Michael Sam, who recently became the first openly gay man ever drafted by a National Football League team, received the Arthur Ashe Courage Award on Wednesday night at ESPN’s annual awards ceremony, the ESPYs. Upon being named for the award Sam kissed his boyfriend — a move that sparked a fair amount of outrage at the player on draft day — and went up to give what many are calling the night’s most moving speech.
Sam talked openly about being gay, and black, and not rich, and how those experiences shaped his identity and allowed him to be the player he is today. But the most moving part of the speech is when he talked about his experience with a suicidal young woman.
“The way I see it, my responsibility at this moment in history is to stand up for everybody out there who wants nothing more than tobe themselves openly,” Sam said. “Recently a friend asked me to talk to his sister, a young woman who was considering killing herself, rather than sharing with her loved ones the fact that she was gay. When we spoke she told me she would never consider hurting herself again and that somehow my example had helped her.”
The athlete broke into tears. “It’s amazing to think just doing what we can we can call touch, change, and even save lives.”
Earlier this year, Sam’s team at Missouri received another award — the SEC Sportsmanship Award — for the way the athletes handled Sam’s coming out: by respecting him and his privacy. When Sam’s sexuality became public knowledge in 2013, though, not everyone reacted the same way. Anonymous executives within the NFL privately cast doubts on Sam’s ability to get drafted, saying that “In the coming decade or two, it’s going to be acceptable, but at this point in time it’s still a man’s-man game. To call somebody a [gay slur] is still so commonplace. It’d chemically imbalance an NFL locker room and meeting room.”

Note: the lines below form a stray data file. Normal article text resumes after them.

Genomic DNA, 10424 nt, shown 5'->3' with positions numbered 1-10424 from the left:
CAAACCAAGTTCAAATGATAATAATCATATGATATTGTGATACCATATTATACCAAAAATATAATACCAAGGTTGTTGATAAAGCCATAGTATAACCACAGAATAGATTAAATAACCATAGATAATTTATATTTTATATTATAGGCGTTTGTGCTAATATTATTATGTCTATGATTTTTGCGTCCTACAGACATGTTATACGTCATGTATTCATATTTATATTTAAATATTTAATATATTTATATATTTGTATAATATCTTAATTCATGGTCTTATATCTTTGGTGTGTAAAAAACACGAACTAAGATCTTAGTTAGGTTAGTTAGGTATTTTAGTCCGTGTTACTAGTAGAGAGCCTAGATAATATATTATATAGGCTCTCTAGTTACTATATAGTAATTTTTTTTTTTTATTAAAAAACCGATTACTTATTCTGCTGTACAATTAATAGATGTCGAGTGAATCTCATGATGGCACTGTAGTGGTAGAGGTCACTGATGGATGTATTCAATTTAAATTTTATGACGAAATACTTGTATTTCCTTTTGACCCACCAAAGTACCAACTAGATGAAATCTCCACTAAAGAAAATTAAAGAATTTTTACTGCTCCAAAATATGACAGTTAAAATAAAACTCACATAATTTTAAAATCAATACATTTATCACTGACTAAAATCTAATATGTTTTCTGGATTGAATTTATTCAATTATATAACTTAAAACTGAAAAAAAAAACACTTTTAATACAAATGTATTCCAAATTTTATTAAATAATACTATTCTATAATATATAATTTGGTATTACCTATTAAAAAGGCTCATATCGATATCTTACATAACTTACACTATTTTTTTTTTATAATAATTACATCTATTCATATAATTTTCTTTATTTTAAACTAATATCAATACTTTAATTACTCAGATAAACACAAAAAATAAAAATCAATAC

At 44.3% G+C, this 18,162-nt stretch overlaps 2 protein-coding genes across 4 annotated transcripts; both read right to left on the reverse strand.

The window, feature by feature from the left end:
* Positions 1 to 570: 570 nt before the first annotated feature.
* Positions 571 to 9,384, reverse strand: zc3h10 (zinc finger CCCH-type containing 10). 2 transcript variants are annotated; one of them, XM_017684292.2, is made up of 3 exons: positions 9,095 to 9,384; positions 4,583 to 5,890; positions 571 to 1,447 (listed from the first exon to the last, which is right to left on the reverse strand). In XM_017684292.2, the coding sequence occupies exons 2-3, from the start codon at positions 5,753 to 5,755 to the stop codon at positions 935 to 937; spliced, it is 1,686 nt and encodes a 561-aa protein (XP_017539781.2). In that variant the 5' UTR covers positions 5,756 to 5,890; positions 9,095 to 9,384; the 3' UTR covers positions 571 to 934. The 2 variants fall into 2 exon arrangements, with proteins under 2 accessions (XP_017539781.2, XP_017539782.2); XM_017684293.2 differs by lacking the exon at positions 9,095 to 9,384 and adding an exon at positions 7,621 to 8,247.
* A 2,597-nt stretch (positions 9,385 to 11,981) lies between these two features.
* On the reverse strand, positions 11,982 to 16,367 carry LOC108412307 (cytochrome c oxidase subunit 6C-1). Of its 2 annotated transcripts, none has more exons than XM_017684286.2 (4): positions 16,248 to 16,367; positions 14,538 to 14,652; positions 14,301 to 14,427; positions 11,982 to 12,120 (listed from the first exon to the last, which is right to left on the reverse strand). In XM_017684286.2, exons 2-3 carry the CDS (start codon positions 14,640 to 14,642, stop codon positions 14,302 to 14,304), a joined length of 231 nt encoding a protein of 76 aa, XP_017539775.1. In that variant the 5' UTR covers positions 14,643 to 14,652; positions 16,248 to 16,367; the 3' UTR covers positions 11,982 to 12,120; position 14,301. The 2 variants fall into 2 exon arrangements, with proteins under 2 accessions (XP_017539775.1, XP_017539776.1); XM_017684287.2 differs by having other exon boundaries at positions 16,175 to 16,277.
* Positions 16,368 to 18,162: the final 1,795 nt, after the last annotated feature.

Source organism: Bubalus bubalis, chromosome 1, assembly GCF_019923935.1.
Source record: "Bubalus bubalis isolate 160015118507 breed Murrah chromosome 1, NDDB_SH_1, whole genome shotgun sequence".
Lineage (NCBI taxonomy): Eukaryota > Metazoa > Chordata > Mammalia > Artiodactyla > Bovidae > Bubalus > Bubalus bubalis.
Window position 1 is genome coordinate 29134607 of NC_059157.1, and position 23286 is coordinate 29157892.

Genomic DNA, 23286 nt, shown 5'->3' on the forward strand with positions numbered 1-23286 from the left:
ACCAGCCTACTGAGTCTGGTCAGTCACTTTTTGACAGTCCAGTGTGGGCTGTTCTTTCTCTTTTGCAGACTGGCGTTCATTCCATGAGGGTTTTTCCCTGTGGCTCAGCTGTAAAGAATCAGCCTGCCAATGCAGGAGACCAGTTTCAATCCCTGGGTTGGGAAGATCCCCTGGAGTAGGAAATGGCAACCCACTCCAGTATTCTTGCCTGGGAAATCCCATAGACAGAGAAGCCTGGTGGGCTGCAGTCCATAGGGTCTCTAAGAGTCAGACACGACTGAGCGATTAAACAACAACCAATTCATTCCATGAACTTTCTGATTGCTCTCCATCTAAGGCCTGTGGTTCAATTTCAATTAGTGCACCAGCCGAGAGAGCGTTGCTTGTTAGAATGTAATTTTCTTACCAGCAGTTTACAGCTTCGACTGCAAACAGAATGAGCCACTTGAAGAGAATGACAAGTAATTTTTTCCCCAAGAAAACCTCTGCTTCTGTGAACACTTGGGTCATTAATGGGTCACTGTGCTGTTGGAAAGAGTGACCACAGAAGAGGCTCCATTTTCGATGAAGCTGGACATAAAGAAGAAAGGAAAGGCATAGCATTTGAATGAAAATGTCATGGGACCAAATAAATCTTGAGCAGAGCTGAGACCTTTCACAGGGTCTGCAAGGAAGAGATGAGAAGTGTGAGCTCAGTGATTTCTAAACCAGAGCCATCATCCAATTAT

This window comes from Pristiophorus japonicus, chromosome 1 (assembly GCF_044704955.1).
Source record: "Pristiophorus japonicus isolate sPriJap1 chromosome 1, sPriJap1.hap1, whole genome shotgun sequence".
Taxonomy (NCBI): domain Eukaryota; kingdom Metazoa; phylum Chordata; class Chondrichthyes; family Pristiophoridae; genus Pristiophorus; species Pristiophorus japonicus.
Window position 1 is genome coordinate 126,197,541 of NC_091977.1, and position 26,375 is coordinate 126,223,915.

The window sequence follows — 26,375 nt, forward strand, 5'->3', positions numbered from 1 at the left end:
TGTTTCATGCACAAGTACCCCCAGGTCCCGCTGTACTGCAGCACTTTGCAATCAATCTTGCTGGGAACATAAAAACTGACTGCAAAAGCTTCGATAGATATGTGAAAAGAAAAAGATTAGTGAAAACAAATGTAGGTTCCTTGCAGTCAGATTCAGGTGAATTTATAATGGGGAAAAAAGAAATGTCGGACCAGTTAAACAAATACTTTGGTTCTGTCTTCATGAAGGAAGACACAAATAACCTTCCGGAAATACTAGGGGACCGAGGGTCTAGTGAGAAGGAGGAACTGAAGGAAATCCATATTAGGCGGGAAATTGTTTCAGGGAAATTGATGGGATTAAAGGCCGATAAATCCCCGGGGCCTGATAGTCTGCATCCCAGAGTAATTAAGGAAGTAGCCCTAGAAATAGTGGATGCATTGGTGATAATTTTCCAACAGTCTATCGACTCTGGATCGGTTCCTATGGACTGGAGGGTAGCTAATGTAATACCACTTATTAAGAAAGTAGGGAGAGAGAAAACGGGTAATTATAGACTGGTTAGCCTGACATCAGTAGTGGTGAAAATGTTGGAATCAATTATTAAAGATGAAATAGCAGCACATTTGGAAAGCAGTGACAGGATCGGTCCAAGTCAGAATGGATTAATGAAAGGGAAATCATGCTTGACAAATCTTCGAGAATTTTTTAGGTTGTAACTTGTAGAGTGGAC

But some supporters were willing to point out that Sam could be a role model to people like the suicidal girl in his speech. Jason Whitlock, one of ESPN’s sports writers, probably put it best. “Sam’s announcement elevated my perspective on this issue, heightened my awareness of sports’ role in our modern society,” he wrote at the time:
His most important contribution will be his subtle and important impact off the field. He’s going to give gay teenage boys a role model, a hero, a boost to their self-esteem. Sam will further redefine how the rest of us perceive gay men’s masculinity. All of this is critical. Sam can push the conversation about gay boys forward. He can give parents, teachers and coaches a talking point to discuss the importance of tolerance. Bullying of gay children is a vast problem in our schools. It contributes to their high suicide-attempt rate.
That’s why it’s significant that Sam shared his story. The cool kids at Missouri accepted Sam for who he is. The same is going to happen in the NFL
Sam hasn’t yet even entered the regular NFL season, but he’s already making an impact off the field.